Disharmony between political-military bureaucracy thwarts Turkish defense industry: Audit

Disharmony between political-military bureaucracy thwarts Turkish defense industry: Audit

Cengizhan Çatal ANKARA
Disharmony between political-military bureaucracy thwarts Turkish defense industry: Audit

DHA Photo

A new report by Turkey’s top official audit body has harshly criticized the defense industry’s performance in recent years, citing discrepancies between the political and military bureaucracies as the main reason for “insufficient levels of development,” despite billions of dollars being invested in the sector.

“Turkey hasn’t reached the desired level in terms of defense industry development despite years of high defense spending,” said the report, prepared by the State Audit Board (DDK) upon President Abdullah Gül’s request.

The report, which reviewed the activities of the Undersecretariat for the Defense Industry (SSM) for the years 2010 to 2012, concludes that the main structural problem hampering improvements in the sector came from traditional approaches to the decision-making process.

“Traditional approaches couldn’t be removed from the defense policy decision-making process, despite democratic improvements [within the defense industry] in recent years and improvements in public management,” the report said.

The report also states that the bureaucratic relationship between the defense industry and politicians is responsible for the failure in attaining the desired levels of development in the industry.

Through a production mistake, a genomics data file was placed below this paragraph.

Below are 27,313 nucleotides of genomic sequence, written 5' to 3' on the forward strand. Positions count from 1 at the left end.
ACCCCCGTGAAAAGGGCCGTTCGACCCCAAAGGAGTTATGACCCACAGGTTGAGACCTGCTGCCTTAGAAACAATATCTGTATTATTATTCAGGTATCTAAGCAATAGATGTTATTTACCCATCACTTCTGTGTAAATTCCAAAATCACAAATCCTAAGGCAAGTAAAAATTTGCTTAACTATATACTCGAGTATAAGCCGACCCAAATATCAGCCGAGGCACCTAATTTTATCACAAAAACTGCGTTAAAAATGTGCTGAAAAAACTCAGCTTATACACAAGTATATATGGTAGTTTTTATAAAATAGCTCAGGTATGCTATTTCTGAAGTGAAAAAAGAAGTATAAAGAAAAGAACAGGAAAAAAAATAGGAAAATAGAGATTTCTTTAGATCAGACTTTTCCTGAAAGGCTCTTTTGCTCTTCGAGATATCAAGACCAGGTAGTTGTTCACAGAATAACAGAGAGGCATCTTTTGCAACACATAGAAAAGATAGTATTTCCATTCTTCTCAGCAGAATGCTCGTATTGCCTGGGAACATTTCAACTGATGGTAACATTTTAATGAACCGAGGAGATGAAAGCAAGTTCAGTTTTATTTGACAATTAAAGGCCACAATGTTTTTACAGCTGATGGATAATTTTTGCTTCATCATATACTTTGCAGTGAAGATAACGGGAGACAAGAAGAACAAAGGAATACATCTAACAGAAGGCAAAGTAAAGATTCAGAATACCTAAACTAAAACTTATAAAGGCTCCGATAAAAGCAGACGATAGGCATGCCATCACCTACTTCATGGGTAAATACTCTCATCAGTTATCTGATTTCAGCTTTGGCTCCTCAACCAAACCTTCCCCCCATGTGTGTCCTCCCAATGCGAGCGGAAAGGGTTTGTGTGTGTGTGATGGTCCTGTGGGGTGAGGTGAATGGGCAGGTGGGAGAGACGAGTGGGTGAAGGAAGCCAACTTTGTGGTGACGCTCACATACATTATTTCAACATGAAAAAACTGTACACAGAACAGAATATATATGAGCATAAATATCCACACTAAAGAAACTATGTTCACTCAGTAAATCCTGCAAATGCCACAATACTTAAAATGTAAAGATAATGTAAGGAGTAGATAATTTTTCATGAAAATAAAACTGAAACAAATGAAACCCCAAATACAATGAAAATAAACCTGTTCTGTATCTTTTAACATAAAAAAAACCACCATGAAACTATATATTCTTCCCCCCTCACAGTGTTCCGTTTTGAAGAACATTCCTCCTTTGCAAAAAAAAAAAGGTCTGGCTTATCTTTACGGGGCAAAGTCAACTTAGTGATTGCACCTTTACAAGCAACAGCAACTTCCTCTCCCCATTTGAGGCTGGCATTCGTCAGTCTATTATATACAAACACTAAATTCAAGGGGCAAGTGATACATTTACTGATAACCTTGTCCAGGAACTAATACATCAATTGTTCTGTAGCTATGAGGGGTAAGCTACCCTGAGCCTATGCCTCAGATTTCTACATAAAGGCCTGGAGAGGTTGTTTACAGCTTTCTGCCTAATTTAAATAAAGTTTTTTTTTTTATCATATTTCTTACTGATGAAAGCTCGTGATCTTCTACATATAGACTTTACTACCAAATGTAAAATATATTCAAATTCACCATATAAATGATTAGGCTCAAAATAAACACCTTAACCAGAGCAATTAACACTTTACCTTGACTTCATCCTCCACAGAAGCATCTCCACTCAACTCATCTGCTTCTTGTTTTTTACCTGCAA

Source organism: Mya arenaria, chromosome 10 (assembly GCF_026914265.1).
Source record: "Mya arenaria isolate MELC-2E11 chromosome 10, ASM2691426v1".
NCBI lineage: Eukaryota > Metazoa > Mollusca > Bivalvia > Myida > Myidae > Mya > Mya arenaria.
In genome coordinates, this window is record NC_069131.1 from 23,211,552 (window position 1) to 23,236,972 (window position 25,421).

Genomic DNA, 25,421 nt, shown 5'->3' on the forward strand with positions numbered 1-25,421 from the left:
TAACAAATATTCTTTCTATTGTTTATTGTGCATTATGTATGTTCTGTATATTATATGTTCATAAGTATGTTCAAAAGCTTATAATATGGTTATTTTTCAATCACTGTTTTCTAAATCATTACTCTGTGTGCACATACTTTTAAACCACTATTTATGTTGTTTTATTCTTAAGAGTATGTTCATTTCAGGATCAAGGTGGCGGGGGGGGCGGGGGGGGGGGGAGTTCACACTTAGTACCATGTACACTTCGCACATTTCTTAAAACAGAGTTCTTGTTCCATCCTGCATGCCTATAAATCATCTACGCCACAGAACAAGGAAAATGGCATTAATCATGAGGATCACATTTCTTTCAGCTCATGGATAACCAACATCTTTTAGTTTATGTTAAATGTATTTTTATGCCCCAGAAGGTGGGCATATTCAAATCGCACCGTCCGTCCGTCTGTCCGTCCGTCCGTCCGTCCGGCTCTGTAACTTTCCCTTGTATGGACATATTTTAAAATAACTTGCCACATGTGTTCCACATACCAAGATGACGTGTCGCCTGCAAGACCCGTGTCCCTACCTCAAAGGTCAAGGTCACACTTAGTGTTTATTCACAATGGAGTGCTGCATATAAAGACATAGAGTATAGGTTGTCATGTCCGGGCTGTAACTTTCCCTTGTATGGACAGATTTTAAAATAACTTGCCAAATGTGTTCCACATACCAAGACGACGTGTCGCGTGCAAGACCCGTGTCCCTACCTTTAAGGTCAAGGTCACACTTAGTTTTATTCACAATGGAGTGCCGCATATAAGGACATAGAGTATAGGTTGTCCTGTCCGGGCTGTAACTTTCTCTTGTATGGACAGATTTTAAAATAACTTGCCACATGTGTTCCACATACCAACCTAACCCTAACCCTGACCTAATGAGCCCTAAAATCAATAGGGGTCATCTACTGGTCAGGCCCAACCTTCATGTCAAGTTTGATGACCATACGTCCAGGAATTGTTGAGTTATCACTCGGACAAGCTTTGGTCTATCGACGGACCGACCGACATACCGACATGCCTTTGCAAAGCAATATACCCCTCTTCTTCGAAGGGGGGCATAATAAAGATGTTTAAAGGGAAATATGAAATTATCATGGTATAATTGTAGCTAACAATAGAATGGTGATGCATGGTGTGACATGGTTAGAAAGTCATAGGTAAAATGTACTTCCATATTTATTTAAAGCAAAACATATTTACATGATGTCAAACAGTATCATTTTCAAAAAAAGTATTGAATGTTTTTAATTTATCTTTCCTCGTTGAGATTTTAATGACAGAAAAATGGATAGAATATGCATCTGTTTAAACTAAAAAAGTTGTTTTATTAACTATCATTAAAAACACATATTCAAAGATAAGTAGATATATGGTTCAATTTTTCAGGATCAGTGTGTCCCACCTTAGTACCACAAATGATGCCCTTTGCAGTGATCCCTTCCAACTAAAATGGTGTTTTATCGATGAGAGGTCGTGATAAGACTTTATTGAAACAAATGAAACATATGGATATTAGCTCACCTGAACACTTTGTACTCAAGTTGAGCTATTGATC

“The bureaucratic structure of the military and defense industry kept their habits of working without getting sufficient political input on policies and strategies that needed to be put in place. As a result, the connection that is needed between politics and practice couldn’t be formed, leading the political institution to ignore policies that it doesn’t see as necessary and bureaucracy continuing to flourish in every field,” the harsh-toned report said in its concluding section.

‘Weak’ competitiveness

The DDK report shed light on how levels of Turkey’s defense expenditure continue to remain high, despite a global decline in military spending following the end of the Cold War in the early 1990s.

Turkey became the 24th top arms exporter in the world and the 11th top arms importer during the 2008 to 2012 period, in parallel to a rise in research and development (R&D) spending over the same period.

However, the DDK report argues that the Turkish defense sector could not reach sufficient levels of competitiveness in the international market despite the high levels of spending in R&D.

“It is seen that defense industry companies in our country produce in order meet domestic demand rather than selling [their products] abroad,” the report stated.